The Broadway League reiterated a commitment to a fall reopening, following Gov. Andrew Cuomo’s declaration that he will loosen restrictions on May 19.
On Monday, Cuomo announced that he will remove capacity restrictions from Broadway theaters, as well as other businesses, while continuing to enforce social distancing measures or proof of vaccination or a recent negative COVID-19 test. Members of the theater community welcomed the unexpected news, while also outlining the obstacles that remain in place.
In a statement Monday, the League said it was “encouraged” by Cuomo’s announcement, but emphasized a need to wait until the fall and for a return to full capacity.
“We look forward to reopening at full capacity and are working to safely welcome audiences and employees back to Broadway theatres this fall. As always, we continue to work closely with our elected officials and will share more information as soon as plans become finalized,” the League said in a statement.
While Cuomo lifted the technical capacity requirements, the need to social distance within the theater clashes with the financial model and the audience sizes Broadway leaders have said are needed to move forward.
Producers have previously outlined the lengthy amount of time it will take to remount Broadway productions, which includes putting tickets on sale and building an advance, as well as reassembling and rehearsing casts.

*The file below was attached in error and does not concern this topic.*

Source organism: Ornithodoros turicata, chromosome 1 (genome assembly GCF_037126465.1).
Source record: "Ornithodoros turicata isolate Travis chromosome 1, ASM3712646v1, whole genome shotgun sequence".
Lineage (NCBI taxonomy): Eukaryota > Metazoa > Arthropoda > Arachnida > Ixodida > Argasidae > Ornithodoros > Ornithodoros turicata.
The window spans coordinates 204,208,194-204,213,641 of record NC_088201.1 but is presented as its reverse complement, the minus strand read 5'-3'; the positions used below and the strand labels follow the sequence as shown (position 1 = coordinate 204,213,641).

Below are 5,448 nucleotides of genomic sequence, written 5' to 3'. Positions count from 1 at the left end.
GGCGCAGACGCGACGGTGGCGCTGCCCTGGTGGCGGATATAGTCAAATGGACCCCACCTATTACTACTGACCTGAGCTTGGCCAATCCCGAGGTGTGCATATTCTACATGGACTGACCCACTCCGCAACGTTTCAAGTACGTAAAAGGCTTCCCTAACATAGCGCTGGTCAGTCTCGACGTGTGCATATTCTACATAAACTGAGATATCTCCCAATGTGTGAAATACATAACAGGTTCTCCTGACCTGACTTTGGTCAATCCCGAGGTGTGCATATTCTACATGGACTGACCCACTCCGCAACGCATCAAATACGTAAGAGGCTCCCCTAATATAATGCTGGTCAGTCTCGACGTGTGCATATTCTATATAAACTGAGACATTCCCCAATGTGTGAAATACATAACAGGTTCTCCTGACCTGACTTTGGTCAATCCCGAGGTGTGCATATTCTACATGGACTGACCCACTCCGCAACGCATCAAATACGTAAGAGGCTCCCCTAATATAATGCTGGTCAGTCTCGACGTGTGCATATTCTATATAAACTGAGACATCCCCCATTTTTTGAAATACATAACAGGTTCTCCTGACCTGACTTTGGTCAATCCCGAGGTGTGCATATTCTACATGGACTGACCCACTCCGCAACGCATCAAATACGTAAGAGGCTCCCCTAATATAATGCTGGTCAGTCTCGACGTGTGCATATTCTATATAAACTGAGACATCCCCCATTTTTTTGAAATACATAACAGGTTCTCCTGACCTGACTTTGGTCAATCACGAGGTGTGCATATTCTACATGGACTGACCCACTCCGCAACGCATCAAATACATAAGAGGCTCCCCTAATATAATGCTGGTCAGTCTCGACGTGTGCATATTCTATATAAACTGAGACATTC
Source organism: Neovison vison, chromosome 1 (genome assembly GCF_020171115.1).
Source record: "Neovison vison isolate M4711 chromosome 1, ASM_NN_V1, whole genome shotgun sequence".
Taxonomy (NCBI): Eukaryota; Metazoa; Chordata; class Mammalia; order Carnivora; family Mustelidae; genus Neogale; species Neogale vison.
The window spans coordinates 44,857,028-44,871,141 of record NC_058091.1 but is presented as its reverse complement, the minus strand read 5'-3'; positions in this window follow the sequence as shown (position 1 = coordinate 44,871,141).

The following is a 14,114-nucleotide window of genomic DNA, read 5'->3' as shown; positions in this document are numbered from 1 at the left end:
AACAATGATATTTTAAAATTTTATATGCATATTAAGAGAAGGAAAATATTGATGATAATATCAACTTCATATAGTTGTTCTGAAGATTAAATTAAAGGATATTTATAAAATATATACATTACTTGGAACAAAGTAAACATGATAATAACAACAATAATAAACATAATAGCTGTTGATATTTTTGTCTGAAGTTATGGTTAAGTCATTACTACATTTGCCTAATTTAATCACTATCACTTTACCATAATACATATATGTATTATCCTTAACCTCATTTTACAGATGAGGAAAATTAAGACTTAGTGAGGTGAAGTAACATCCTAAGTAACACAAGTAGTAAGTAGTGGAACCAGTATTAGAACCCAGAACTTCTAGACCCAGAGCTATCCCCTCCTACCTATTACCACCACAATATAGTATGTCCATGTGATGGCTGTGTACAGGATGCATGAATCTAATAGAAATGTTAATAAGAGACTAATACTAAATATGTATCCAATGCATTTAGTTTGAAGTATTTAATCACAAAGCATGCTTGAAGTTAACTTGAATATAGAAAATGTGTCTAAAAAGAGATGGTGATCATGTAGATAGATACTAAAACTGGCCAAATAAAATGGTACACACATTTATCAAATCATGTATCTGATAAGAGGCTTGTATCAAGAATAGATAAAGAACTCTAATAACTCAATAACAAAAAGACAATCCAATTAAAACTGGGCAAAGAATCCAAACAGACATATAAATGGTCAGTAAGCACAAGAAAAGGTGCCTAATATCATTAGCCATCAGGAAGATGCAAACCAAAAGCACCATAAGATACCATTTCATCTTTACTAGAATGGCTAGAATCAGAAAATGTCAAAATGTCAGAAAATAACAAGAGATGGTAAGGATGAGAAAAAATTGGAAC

Broadway productions, producers and theater owners are also waiting on awards of up to $10 million from the Shuttered Venue Operators Grant program. Applications for the grants, which can be used to cover some reopening costs, have opened, but no money has yet been distributed.
Moreover, Broadway’s reopening hinges on producers reaching an agreement with theatrical unions on contracts and safety protocols. Those discussions are ongoing.
“We are having regular and ongoing conversations with the Broadway League about what protocols for a safe reopening would look like, and have a clear understanding of their timetable,” Mary McColl, executive director of Actors’ Equity Association, said Monday. “We welcome this unexpected announcement and look forward to a safe reopening of theatre, both on Broadway, Off-Broadway and beyond, that prioritizes the safety of the workers.”
While Off-Broadway theaters have greater flexibility in reopening, thanks to smaller houses and reduced costs, Cuomo’s declaration has not yet altered any plans, according to Casey York, president of the Off-Broadway League. That’s both due to the surprise of the announcement Monday, as well as continued negotiations with theatrical unions and the requirement to have a socially distanced audience.
“It’s helpful, but it doesn’t eliminate all the obstacles,” York said.
However, unlike Broadway, York said many of the Off-Broadway League’s 100 members could sustain a reopening at 50% to 75% capacity. It’s a matter of calculating whether seating patrons six feet apart is more financially viable and welcoming to ticket buyers than requiring COVID-19 testing or proof of vaccination, she said.
She expects additional Off-Broadway productions to open this summer — “Perfect Crime,” “The Office! A Musical Parody” and “Blindness” have already opened — leading up to a rush of openings this fall.
Until then, Monday’s announcement gave industry members hope for a reopening on the horizon.
“We’re optimistic that audiences will soon get to enjoy the sound of live music again in all of their favorite venues, and we’re optimistic that our musicians — and our entire industry — will get back to work soon,” AFM Local 802 President Adam Krauthamer said in a statement.